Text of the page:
A Thoughtful Look Into Things
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Resolved: Plea bargaining ought to be abolished in the United States criminal justice system.
Unbelievable – plea bargaining again. This topic, in one form or another, has been used an absurd amount of times. There’s so much to talk about; why can’t they come up with something? I don’t believe the world of moral philosophy has run out of interesting dilemmas to be discussed and debated, but apparently whoever comes up with these topics has. Anyway, we’re stuck with what we’re stuck with, so let’s do what we have to do.
Plea Bargaining – This is a process in which the defendant pleads guilty in order to receive something in return. Usually, they get their charge reduced, sentence diminished, or something similar. The actual terms of the agreement are largely irrelevant to the debate, so don’t focus on those.
Ought – This means “should” and is the focal point of your case. You must explain how we determine what we should do in the U.S. criminal justice system.
1. Retributive Justice – Plea bargaining allows people to get away with being charge for less than what they actually did. Naturally, this means that the punishment no longer fits the actual crime. According to the principles of retributive justice, this should not be permitted as people should be punished according to the crimes they’ve committed.
2. Social Contract Theory – Plea bargaining is an affront to the legitimacy of the social contract. The ideas of reciprocity and tacit consent to be governed are thrown out the window because rights claims no longer matter since people can violate those claims and circumvent the punishments outlined in the social contract through a plea bargain. The practice should be abolished to preserve a legitimate social contract.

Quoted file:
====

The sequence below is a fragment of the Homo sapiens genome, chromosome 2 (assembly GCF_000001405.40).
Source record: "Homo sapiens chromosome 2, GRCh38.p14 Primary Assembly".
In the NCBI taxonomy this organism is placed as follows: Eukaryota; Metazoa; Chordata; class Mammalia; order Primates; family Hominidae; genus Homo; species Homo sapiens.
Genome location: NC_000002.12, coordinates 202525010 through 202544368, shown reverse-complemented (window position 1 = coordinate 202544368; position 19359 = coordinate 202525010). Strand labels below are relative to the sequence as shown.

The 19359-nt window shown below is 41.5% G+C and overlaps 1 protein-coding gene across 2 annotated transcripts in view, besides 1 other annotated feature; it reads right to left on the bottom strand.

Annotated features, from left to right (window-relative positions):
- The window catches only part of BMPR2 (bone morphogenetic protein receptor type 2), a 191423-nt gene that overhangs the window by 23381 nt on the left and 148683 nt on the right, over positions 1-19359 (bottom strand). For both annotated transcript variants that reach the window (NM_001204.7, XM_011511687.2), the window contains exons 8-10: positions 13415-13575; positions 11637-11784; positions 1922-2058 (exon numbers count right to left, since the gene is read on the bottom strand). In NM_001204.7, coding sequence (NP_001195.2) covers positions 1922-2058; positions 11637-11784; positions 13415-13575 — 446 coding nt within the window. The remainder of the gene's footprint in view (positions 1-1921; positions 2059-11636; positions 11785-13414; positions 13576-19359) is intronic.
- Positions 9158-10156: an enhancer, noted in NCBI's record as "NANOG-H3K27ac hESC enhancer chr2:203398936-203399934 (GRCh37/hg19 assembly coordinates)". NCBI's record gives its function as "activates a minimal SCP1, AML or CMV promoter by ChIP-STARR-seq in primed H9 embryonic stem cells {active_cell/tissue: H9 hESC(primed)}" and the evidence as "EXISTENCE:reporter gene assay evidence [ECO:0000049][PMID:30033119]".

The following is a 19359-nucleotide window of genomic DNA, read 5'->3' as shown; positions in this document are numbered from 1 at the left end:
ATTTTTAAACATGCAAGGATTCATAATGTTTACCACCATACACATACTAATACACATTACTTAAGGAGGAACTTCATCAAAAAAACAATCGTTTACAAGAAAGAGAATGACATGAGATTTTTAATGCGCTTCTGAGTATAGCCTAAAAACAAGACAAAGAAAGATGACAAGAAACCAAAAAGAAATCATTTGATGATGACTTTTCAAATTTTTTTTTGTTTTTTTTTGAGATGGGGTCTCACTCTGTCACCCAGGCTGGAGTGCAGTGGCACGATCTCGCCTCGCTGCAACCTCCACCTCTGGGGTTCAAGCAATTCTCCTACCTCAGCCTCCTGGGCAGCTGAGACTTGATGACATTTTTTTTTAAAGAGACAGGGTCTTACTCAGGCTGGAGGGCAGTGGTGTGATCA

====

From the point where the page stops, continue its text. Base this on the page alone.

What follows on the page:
3. Categorical Imperative – The three maxims apply pretty well here. You can definitely argue that plea bargaining shouldn’t be universalizable, that it treats people as means rather than ends in and of themselves, and that it doesn’t strive toward an end in the kingdom of ends. Therefore, it should be abolished.
1. Veil of Ignorance – Imagine a world where you’ve been charged with a very serious crime. Would you want the option to plea bargain? Even if it meant everybody else was allowed to do the same? Certainly! Under Rawls’s thought experiment, if you were to strip away all your defining characteristics that contribute to your bias, and determine social policy accordingly, you’d be in favor of a world with plea bargaining. So it shouldn’t be abolished.
2. Virtue Ethics – Aristotelean virtue ethics seeks to find the proper course of action by trying to find the median between two extremes. The two extremes here are letting criminals go free, or always giving them the harshest penalty possible. Neither of those seem great, so a proper course of action would be the middle ground of allowing plea bargaining.
3. Utilitarianism – If you want to be gross and run a practical case, you can argue that plea bargaining is in the best interests of everyone. Without it, the U.S. justice system would not be able to handle all the cases that need to be prosecuted. There would be a significant backlog that would cause our system to come to a grinding halt, and that’s bad for everyone. Sure, plea bargaining might allow some people to get off with a lighter punishment, but overall it’s better for everyone.